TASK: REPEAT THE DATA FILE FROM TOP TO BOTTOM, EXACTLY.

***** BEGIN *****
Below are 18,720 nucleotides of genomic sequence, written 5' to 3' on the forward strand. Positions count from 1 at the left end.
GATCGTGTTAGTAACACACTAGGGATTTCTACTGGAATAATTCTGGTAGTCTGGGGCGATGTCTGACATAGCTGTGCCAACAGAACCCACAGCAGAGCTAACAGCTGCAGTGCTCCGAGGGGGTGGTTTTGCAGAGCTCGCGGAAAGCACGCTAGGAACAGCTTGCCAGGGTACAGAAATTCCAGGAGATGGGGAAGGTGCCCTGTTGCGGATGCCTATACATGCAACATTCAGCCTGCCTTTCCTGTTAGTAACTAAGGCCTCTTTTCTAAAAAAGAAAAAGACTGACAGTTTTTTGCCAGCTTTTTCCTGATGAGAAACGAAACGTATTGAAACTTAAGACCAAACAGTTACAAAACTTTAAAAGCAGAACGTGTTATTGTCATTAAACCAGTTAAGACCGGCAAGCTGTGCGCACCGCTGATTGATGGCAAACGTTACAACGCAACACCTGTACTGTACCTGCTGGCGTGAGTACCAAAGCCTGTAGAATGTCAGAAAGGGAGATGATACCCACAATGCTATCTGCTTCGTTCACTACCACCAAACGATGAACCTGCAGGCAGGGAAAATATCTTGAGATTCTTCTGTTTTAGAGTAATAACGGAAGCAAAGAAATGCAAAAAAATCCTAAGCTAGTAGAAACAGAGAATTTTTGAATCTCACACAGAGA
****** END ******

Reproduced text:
Below are 18,720 nucleotides of genomic sequence, written 5' to 3' on the forward strand. Positions count from 1 at the left end.
GATCGTGTTAGTAACACACTAGGGATTTCTACTGGAATAATTCTGGTAGTCTGGGGCGATGTCTGACATAGCTGTGCCAACAGAACCCACAGCAGAGCTAACAGCTGCAGTGCTCCGAGGGGGTGGTTTTGCAGAGCTCGCGGAAAGCACGCTAGGAACAGCTTGCCAGGGTACAGAAATTCCAGGAGATGGGGAAGGTGCCCTGTTGCGGATGCCTATACATGCAACATTCAGCCTGCCTTTCCTGTTAGTAACTAAGGCCTCTTTTCTAAAAAAGAAAAAGACTGACAGTTTTTTGCCAGCTTTTTCCTGATGAGAAACGAAACGTATTGAAACTTAAGACCAAACAGTTACAAAACTTTAAAAGCAGAACGTGTTATTGTCATTAAACCAGTTAAGACCGGCAAGCTGTGCGCACCGCTGATTGATGGCAAACGTTACAACGCAACACCTGTACTGTACCTGCTGGCGTGAGTACCAAAGCCTGTAGAATGTCAGAAAGGGAGATGATACCCACAATGCTATCTGCTTCGTTCACTACCACCAAACGATGAACCTGCAGGCAGGGAAAATATCTTGAGATTCTTCTGTTTTAGAGTAATAACGGAAGCAAAGAAATGCAAAAAAATCCTAAGCTAGTAGAAACAGAGAATTTTTGAATCTCACACAGAGA